How do you grieve the death of a relationship with a parent? (X-posted in Grief&Loss) - Mothering Forums

  • 2 Post By CliffRose
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#1 of 6 Old 05-07-2014, 08:58 AM - Thread Starter
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I have decided to end my relationship with my mother. I love her, but I can't take it anymore. I think that she is bipolar, but she refuses it. She was diagnosed years ago, but then was undiagnosed by a second doctor. She is deeply out of touch with reality, lies to herself and believes herself, and I believe that she lied to the second doctor. I have done a lot of research on this, and she has all the signs/symptoms. She is also extremely manipulative, has been victimizing herself since childhood, and has anger issues. She has never sustained a healthy relationship in her life, including with her siblings (she still holds resentment for things that happened 50 years ago). I don't think she has any real friends.

I am trying not going to use this forum to rant, I have spoken to enough emotionally healthy people that support that she is indeed toxic for me. I have been afraid of her for as long as I can remember.


By cutting her from my life, I am losing my mother, but also my grandmother. Mother will manipulate her to think that I am horrible person (she's done it before).


I need to grieve the loss of my mother, and I don't know how to do that because she is still alive. I feel like my heart is being ripped into pieces. It hurts so bad. I don't know what to do.

"That boy, Frank, he lives inside his own heart. That's a real big place to live." ~ Karl Childers (Billy Bob Thornton) in Sling Blade
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#2 of 6 Old 05-17-2014, 09:58 AM
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I'm sorry for your losses. I think one can grieve losses of relationships in ways similar to how one grieves other losses. For example, think about funerals/burials. Are there are aspects of those ceremonies that you find comforting (gathering loved ones together, doing some readings, saying prayers, burial)? You mentioned that you have discussed this with others in your life; might you be able to bring those people together and have a service of sorts or a ritual would be comforting? Would it help to writing about the loss in the journal and perhaps burning the pages (alone or with those that support you) as a sign of letting go of the dreams of the relationship that you hoped to have by now know is not possible? Wishing you peace during this difficult time.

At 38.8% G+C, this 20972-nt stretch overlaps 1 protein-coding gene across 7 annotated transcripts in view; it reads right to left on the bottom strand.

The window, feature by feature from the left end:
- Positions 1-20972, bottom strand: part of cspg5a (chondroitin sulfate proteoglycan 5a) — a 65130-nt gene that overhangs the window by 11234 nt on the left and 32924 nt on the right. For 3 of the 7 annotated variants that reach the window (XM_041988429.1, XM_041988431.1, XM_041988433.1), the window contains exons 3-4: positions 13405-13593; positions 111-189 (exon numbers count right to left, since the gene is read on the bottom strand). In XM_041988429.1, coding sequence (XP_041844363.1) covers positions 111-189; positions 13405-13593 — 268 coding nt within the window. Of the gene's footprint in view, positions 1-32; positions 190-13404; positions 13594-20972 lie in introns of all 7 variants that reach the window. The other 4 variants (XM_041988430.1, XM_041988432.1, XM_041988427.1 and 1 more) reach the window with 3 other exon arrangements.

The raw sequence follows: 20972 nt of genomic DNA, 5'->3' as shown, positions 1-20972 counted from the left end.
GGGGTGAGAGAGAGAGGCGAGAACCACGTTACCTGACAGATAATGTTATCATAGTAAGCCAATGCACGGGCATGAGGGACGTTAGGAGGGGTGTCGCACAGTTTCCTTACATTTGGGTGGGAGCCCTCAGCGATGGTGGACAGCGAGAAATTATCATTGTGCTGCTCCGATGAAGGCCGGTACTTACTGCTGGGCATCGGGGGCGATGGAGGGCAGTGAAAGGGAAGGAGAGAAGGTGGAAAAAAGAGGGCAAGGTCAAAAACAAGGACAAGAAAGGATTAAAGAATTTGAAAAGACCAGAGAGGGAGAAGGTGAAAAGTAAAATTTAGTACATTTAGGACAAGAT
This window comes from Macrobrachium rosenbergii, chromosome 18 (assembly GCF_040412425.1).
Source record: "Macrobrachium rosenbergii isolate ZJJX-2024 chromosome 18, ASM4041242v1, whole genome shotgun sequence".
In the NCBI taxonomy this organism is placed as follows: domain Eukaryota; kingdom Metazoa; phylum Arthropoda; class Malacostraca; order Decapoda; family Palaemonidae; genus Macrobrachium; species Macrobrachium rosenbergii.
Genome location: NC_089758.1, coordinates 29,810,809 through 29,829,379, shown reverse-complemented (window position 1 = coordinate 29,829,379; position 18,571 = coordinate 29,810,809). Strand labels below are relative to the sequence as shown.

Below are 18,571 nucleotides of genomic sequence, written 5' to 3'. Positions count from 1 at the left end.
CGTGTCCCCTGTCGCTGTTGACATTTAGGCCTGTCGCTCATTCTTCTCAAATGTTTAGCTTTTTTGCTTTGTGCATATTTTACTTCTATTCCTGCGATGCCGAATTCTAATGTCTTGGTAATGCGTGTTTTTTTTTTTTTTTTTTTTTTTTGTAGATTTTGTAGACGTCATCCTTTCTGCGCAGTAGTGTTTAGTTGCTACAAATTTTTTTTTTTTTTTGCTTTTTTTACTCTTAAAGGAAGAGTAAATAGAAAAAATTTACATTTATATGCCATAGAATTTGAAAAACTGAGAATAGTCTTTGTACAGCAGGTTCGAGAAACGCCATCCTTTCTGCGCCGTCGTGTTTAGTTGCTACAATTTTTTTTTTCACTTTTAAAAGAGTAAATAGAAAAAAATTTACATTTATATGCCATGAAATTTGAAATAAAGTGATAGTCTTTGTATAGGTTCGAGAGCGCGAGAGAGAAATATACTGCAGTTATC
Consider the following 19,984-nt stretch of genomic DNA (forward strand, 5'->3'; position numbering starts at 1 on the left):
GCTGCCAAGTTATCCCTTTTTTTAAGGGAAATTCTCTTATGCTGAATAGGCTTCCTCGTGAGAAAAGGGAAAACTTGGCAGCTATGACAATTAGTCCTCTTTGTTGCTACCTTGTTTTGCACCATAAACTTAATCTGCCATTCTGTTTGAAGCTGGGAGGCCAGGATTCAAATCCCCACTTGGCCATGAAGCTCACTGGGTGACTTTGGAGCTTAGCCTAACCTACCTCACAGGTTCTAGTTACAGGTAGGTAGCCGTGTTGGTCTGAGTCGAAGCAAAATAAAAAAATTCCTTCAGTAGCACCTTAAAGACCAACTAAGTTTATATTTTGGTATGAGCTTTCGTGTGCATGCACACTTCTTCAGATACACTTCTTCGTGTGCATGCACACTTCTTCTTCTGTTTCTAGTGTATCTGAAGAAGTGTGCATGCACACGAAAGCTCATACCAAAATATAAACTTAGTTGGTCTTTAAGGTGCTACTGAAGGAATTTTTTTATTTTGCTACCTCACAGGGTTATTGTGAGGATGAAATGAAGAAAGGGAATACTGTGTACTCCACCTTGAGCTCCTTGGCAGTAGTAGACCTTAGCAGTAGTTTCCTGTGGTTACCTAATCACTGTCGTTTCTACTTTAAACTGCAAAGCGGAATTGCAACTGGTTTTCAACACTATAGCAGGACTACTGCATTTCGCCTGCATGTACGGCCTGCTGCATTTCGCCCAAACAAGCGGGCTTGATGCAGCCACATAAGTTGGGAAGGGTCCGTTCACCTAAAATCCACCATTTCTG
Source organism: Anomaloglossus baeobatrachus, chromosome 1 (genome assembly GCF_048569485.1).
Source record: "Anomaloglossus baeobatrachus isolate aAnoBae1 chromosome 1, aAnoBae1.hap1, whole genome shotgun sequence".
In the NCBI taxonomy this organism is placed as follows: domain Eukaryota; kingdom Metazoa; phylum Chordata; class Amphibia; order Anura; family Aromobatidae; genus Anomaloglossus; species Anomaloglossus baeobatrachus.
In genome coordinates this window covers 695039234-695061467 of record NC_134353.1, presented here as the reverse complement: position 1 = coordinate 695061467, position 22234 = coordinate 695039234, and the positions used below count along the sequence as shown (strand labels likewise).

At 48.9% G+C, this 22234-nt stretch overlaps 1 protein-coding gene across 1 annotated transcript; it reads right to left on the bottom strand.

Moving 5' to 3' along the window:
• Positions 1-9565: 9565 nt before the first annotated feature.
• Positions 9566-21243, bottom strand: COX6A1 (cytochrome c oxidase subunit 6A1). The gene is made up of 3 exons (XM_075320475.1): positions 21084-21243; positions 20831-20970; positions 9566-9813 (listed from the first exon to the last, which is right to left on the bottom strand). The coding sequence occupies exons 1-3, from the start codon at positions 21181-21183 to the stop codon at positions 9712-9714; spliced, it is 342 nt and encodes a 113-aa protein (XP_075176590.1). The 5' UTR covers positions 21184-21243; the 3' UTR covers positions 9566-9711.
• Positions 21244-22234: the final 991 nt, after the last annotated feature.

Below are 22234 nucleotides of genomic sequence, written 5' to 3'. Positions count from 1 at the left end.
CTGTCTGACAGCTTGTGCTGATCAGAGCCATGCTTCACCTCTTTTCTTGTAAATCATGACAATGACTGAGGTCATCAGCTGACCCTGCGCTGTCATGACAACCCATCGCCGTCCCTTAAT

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#3 of 6 Old 05-23-2014, 03:28 PM
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Sorry you have to grieve this loss.  Do you have access to therapy?


From what you wrote, it sounds more like a personality disorder than bipolar disorder (or both can present concurrently).  Borderline personality disorder can involve wild and sudden rages and mood swings....but then within minutes she could be calm and fine again.  Whereas bipolar cycles a little more slowly.  Or narcissistic personality disorder can also involve rages (rages at perceived slights or perceived criticisms).  Try googling daughters of narcissistic or borderline mothers and see if any of this resonates.  Best wishes on your journey forward.

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#4 of 6 Old 06-16-2014, 01:42 AM